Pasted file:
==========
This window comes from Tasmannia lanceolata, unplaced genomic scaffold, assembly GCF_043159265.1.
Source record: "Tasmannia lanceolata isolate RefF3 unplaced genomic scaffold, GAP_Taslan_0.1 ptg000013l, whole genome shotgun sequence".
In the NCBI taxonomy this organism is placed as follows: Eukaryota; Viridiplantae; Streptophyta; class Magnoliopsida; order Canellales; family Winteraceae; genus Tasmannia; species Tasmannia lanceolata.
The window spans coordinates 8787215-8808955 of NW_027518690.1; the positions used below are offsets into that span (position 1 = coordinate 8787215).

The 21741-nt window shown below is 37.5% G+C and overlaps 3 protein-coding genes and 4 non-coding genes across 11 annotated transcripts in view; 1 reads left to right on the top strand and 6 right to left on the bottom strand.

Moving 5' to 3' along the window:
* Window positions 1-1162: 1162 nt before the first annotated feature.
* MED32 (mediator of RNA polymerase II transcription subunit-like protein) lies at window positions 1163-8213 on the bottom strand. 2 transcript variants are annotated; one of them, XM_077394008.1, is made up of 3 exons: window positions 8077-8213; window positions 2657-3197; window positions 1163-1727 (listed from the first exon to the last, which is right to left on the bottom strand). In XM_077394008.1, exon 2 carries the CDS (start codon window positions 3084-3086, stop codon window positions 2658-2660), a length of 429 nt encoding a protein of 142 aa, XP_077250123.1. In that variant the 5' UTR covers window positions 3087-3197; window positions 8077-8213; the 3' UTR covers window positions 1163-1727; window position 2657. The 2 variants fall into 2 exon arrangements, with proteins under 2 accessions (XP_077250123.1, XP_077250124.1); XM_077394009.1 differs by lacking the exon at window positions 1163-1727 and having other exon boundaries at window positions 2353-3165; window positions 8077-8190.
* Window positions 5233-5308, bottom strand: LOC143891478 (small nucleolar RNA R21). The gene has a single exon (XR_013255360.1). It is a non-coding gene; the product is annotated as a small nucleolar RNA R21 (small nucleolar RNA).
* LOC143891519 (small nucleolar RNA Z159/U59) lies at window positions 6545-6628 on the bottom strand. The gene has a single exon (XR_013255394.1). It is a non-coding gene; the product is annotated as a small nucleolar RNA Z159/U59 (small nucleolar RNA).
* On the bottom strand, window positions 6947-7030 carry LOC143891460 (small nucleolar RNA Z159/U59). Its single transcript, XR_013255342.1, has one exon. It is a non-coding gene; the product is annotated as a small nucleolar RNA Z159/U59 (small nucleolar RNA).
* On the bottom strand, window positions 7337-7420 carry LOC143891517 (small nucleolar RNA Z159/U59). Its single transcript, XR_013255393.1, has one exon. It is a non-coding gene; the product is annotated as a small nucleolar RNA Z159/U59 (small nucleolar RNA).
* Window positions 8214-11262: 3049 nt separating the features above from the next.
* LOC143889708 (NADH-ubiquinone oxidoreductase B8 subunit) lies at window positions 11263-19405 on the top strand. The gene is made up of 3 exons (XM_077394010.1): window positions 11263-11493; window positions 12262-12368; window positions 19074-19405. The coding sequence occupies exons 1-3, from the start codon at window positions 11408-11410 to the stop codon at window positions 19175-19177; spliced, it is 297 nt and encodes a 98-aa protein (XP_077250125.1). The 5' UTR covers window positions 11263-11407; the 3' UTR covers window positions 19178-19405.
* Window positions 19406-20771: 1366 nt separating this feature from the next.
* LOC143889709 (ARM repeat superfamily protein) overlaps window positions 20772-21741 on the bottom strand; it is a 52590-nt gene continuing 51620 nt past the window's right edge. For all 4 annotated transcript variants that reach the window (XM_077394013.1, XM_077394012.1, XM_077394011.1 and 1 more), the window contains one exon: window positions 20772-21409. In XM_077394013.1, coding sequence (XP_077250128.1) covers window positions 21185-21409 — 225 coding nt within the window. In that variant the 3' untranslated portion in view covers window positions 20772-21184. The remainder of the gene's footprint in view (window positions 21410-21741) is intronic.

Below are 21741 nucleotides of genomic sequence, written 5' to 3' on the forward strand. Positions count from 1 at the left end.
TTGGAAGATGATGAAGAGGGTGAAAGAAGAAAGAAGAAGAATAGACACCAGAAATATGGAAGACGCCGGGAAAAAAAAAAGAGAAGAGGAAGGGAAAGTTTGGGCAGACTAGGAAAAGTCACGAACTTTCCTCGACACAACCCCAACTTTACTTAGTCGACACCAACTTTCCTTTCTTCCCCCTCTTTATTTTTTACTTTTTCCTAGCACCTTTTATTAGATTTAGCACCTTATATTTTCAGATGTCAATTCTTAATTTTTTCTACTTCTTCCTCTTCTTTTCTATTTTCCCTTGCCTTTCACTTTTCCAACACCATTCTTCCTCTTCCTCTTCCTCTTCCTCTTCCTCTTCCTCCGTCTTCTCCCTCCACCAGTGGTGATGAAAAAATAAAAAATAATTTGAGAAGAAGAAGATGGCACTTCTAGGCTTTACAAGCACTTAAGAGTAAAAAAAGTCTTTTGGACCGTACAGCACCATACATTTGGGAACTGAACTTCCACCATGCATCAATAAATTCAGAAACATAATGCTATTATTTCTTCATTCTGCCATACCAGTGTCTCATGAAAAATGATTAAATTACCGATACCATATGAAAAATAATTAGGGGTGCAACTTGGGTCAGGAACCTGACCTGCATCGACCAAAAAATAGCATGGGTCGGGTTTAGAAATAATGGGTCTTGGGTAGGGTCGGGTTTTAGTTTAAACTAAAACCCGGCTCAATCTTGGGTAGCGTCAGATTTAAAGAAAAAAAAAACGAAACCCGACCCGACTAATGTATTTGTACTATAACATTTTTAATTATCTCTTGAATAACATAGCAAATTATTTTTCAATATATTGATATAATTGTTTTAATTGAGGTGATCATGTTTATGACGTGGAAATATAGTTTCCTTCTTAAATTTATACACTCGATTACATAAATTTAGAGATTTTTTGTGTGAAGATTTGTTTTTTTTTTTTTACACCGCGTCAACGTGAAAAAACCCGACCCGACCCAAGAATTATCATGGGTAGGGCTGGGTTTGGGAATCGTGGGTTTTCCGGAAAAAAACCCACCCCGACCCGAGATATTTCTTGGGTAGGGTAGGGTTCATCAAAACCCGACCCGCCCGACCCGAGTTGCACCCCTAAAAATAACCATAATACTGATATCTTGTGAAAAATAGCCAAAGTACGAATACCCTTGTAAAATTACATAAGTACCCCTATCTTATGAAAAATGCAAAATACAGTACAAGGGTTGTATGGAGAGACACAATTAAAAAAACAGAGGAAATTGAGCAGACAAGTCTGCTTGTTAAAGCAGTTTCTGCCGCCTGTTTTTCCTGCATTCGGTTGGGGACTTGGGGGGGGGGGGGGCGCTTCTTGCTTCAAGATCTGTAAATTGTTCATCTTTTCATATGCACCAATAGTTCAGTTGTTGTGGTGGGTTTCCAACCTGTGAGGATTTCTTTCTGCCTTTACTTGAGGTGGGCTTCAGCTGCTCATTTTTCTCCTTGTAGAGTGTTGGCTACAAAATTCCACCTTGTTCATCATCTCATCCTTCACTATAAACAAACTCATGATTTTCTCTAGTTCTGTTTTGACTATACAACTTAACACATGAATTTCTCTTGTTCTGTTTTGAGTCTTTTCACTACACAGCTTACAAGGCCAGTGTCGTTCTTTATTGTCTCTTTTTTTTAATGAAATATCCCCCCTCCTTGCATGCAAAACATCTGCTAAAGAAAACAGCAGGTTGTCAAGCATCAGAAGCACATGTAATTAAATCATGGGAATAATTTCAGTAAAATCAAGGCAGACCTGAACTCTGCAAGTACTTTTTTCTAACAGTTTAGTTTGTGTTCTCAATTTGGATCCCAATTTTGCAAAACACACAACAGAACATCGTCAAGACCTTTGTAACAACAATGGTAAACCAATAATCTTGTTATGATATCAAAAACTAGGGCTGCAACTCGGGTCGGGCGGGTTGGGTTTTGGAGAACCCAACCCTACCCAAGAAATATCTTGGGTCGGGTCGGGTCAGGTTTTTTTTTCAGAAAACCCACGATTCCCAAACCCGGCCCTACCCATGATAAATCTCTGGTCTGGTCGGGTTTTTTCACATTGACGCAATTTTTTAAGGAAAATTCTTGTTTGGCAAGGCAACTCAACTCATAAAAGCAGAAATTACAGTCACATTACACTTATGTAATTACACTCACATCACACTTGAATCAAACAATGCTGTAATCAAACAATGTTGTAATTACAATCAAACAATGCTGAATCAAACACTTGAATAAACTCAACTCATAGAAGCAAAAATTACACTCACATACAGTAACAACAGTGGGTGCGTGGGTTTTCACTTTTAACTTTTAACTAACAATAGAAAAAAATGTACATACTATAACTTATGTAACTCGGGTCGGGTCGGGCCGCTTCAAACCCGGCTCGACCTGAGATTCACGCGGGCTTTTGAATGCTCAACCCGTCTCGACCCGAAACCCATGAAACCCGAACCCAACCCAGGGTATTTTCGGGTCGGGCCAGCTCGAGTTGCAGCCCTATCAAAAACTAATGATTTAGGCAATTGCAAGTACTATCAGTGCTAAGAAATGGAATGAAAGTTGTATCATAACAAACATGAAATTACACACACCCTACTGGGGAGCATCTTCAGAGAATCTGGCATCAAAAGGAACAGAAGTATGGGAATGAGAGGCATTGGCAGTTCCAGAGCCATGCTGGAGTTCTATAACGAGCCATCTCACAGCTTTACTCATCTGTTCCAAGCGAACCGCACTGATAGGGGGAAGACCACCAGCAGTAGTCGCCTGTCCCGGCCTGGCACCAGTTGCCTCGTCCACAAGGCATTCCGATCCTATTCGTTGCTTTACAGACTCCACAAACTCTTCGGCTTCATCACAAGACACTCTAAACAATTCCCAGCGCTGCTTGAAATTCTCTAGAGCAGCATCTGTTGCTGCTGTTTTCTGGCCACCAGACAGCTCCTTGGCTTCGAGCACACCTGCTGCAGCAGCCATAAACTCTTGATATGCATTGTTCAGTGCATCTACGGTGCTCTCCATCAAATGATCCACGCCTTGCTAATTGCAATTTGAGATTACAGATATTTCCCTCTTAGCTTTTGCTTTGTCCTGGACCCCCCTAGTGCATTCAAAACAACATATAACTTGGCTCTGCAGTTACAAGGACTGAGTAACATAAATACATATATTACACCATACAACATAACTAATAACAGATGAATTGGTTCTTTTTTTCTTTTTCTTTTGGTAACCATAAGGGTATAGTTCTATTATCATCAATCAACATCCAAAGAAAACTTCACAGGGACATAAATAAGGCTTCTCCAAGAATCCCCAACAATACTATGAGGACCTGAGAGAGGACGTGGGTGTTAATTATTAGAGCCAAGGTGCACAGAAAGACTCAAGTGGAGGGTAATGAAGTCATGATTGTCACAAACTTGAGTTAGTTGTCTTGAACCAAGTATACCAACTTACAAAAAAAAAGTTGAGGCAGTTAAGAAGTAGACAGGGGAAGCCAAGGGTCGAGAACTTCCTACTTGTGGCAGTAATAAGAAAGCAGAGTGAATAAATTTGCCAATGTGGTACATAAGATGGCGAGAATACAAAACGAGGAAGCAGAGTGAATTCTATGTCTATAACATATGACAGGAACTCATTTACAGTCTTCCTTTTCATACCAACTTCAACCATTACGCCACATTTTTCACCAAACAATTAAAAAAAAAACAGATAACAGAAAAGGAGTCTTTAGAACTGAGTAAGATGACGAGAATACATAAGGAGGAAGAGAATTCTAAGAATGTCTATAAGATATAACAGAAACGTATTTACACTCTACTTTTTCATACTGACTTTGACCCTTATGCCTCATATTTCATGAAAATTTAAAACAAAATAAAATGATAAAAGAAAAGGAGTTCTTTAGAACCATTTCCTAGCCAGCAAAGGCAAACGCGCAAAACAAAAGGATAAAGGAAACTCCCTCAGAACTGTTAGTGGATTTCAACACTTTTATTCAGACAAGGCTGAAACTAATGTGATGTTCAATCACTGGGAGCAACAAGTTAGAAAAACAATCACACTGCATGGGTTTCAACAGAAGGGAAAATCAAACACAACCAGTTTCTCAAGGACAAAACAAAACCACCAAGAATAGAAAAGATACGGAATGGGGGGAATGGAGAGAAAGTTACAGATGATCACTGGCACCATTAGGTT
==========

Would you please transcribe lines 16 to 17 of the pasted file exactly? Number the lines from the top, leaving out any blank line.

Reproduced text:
* LOC143889709 (ARM repeat superfamily protein) overlaps window positions 20772-21741 on the bottom strand; it is a 52590-nt gene continuing 51620 nt past the window's right edge. For all 4 annotated transcript variants that reach the window (XM_077394013.1, XM_077394012.1, XM_077394011.1 and 1 more), the window contains one exon: window positions 20772-21409. In XM_077394013.1, coding sequence (XP_077250128.1) covers window positions 21185-21409 — 225 coding nt within the window. In that variant the 3' untranslated portion in view covers window positions 20772-21184. The remainder of the gene's footprint in view (window positions 21410-21741) is intronic.

Below are 21741 nucleotides of genomic sequence, written 5' to 3' on the forward strand. Positions count from 1 at the left end.